Here we finally are, the last race of the 2004 season is just a few days away. It seems slightly strange to be finishing the season with the Brazilian Grand Prix but Interlagos is a good a place as any to say farewell. Suzuka is probably breathing...
Here we finally are, the last race of the 2004 season is just a few days away. It seems slightly strange to be finishing the season with the Brazilian Grand Prix but Interlagos is a good a place as any to say farewell. Suzuka is probably breathing a sigh of relief that the end of season karaoke madness is not inflicted upon it for once.
Last year Brazil was the scene of an entertaining race; the weather provided generous rain and turn three was a watery conclusion to several drivers' races. We could have done without the huge crashes at the end, but Jaguar's Mark Webber and Renault's Fernando Alonso escaped intact from their respective shunts.
Those shunts bought out the red flag and then there was all the confusion of who had actually won. First McLaren's Kimi Raikkonen was declared the victor, but after an investigation the decision was overturned a few days later and Jordan's Giancarlo Fisichella was awarded his maiden win.
Not the best of ways to claim one's first GP victory but Fisichella, along with Jordan, was naturally delighted. "Last year gave me one of the most satisfying moments of my life, when I won the race. I have a very good feeling with the track," said the Italian. "It's one of the best, and also one of the most difficult."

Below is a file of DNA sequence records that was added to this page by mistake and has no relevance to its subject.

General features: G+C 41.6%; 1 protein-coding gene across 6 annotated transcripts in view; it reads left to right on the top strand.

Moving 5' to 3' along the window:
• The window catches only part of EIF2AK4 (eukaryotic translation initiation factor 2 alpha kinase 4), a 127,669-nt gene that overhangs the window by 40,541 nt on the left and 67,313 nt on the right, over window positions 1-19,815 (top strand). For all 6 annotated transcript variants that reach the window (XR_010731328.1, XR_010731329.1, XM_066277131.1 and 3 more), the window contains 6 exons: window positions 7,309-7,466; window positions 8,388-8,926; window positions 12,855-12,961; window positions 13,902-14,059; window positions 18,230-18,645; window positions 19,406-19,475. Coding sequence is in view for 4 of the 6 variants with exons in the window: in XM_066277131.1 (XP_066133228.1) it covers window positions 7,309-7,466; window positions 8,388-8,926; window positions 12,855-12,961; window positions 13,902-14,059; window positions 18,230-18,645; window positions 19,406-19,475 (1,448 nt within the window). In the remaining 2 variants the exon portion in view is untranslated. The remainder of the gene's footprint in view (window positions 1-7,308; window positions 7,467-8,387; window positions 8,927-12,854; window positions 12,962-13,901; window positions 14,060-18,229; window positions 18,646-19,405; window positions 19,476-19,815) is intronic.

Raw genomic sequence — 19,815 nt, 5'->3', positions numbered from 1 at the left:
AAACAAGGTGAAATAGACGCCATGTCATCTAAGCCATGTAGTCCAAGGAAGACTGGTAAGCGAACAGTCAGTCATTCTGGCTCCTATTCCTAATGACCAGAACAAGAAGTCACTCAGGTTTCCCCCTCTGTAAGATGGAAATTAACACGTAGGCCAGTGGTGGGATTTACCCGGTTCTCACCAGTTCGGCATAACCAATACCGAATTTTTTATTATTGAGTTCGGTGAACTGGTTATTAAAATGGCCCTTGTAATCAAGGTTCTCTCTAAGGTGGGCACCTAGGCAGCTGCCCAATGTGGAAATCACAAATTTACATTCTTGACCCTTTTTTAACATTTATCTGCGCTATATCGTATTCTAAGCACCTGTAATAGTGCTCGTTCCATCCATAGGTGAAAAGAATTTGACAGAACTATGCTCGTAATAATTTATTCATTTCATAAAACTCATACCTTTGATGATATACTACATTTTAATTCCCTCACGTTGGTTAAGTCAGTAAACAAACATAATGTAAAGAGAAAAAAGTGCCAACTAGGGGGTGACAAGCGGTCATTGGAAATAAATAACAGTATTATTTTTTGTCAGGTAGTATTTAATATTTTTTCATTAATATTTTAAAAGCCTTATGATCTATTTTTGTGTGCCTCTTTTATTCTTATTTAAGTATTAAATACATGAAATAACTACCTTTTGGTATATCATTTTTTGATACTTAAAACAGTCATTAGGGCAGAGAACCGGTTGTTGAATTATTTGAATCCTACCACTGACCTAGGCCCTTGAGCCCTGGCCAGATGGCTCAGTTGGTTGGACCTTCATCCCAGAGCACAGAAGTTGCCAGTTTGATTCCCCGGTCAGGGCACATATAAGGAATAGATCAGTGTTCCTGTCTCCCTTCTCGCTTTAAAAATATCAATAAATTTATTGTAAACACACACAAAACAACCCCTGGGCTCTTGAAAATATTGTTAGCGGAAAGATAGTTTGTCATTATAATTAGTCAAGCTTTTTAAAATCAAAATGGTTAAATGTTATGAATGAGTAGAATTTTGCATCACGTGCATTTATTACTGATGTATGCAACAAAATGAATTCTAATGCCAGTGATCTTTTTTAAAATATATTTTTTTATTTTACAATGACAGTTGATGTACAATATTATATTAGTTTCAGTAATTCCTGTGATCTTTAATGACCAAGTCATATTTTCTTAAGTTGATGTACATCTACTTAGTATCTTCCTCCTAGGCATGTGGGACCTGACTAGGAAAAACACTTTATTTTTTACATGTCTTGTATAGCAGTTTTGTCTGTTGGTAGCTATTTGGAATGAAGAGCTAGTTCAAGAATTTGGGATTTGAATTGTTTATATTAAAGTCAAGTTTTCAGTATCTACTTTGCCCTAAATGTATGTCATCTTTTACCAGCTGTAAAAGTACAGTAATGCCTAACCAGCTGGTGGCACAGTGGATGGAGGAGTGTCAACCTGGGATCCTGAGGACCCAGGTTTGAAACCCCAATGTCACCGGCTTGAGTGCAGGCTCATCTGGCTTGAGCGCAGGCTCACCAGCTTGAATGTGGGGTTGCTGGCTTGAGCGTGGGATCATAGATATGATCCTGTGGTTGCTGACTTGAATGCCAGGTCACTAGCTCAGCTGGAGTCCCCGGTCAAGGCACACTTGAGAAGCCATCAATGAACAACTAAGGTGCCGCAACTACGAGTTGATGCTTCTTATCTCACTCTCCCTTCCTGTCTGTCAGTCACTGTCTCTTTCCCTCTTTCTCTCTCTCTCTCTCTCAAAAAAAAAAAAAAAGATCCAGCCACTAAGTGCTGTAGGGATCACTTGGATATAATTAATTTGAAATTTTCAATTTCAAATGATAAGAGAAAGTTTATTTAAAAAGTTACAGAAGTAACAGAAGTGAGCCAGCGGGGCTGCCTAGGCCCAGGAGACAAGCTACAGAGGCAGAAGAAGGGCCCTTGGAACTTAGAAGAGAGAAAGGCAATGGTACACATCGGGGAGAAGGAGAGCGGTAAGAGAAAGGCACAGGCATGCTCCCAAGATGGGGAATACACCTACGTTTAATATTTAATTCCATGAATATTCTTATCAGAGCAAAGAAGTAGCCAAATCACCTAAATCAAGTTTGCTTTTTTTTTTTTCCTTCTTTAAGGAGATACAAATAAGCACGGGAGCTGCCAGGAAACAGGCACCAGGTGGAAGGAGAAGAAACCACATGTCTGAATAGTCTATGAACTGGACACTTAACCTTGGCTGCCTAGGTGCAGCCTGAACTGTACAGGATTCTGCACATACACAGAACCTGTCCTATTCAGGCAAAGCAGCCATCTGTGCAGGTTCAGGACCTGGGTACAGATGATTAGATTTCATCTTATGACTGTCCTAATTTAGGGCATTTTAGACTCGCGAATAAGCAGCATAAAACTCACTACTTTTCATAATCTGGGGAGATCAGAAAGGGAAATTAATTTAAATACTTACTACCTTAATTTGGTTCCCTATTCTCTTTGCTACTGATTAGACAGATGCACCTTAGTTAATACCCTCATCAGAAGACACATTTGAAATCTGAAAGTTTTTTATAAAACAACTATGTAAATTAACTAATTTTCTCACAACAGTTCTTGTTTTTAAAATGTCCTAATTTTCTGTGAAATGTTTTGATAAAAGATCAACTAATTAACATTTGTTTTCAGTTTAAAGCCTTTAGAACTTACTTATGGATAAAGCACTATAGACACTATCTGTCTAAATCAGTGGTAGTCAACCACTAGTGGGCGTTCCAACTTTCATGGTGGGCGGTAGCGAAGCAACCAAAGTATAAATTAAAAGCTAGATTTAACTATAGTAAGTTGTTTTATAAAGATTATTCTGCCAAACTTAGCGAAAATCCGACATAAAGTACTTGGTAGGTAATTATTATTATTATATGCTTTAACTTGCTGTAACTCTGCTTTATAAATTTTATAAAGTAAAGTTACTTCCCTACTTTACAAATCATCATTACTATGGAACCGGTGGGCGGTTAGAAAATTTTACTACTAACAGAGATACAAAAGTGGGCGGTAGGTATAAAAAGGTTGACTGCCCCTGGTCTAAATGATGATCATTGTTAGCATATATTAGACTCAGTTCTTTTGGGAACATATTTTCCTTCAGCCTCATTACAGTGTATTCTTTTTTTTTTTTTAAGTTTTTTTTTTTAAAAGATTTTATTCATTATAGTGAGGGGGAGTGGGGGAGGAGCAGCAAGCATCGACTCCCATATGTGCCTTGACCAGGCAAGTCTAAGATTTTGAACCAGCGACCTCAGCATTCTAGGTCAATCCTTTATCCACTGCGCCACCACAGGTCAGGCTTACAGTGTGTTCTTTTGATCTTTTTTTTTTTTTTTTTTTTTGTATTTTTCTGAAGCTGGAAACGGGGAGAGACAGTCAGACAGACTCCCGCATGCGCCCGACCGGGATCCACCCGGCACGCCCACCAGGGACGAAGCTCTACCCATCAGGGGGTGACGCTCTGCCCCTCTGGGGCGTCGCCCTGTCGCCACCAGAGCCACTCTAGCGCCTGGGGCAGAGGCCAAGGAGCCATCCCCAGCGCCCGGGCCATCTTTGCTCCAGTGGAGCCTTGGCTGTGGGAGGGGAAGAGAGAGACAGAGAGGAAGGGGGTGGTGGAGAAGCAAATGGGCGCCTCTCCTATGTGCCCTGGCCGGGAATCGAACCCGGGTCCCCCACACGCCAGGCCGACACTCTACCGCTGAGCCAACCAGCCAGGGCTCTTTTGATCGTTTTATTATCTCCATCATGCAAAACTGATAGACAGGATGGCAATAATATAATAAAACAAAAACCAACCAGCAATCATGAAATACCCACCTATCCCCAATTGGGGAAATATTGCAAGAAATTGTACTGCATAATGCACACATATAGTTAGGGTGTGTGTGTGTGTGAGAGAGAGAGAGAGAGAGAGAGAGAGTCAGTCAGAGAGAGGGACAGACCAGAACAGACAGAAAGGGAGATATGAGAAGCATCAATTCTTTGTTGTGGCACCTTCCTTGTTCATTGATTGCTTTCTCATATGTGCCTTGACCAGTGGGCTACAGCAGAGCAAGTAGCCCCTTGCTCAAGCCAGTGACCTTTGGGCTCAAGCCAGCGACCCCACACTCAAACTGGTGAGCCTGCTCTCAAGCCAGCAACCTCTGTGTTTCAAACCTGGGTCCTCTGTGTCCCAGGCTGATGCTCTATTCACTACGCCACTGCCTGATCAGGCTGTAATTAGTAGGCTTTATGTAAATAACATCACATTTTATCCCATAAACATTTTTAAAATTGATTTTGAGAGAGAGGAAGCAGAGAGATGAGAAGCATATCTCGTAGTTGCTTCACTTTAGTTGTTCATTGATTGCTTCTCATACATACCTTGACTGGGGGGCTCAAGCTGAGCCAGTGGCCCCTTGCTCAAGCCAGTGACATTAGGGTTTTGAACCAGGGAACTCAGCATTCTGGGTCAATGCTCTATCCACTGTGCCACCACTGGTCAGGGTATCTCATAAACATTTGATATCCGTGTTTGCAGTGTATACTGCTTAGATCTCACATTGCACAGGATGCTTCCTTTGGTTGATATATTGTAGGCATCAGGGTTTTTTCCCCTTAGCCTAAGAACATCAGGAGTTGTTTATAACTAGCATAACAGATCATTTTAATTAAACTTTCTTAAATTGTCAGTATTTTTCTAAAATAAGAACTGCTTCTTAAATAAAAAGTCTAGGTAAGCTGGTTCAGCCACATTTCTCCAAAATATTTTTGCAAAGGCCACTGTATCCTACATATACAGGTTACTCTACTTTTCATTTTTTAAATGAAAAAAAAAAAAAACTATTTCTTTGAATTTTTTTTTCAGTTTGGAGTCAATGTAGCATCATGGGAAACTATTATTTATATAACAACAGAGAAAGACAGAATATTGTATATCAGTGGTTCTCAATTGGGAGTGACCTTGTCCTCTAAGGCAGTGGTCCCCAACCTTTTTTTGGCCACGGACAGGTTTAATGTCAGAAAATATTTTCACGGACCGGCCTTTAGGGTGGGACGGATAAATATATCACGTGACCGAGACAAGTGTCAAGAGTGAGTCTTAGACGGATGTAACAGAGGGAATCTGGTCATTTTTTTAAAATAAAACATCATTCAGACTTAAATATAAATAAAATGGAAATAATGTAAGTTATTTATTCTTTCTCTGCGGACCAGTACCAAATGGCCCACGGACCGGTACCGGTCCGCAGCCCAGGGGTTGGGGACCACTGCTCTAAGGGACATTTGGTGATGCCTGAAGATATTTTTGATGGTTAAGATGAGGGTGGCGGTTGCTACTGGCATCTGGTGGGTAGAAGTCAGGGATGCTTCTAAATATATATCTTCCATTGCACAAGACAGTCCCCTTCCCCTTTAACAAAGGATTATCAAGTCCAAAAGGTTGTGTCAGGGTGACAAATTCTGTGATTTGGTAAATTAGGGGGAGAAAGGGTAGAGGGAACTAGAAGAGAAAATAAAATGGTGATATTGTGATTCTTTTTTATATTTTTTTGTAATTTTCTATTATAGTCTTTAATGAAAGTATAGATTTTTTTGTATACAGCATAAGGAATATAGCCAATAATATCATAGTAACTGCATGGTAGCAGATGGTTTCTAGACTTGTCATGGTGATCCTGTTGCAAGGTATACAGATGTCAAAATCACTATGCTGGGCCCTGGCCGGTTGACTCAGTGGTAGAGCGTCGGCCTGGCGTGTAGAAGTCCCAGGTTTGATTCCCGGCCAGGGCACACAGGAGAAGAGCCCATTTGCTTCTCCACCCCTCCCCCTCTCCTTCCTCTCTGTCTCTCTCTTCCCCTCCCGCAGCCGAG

Interlagos is a challenging circuit; it's anticlockwise, bumpy and is physically tough on the drivers. It's about 750 metres above sea level, which means a drop of engine efficiency by about 8%, but of course all the teams will be equally effected. The corners are mostly mid speed and the long pit lane makes for interesting strategies. There are two long straights and a couple of overtaking opportunities.
Downforce will be medium to low and the cars need good aerodynamics and stability to handle the bumpy conditions. "Naturally the straights require low downforce for high top speed which is essential for overtaking, while you need good grip and traction on the infield," said Sauber technical director Willy Rampf.
Renault has a huge -- and, to be honest, probably insurmountable -- task in Brazil if it wants to regain second place in the constructors' standings. Alonso and Jacques Villeneuve would need to finish first and second to put Renault ahead, and have the BAR drivers score one point or less. It's not impossible but one would have to say it's highly unlikely.
Villeneuve admitted to struggling at Suzuka, so how is he going to cope with the challenge of Interlagos? The Canadian managed one day behind the wheel at Jerez testing last week and hopes that he will be better prepared. "Hopefully, it will enable me to run more competitively in my last race for the team in Brazil," he said.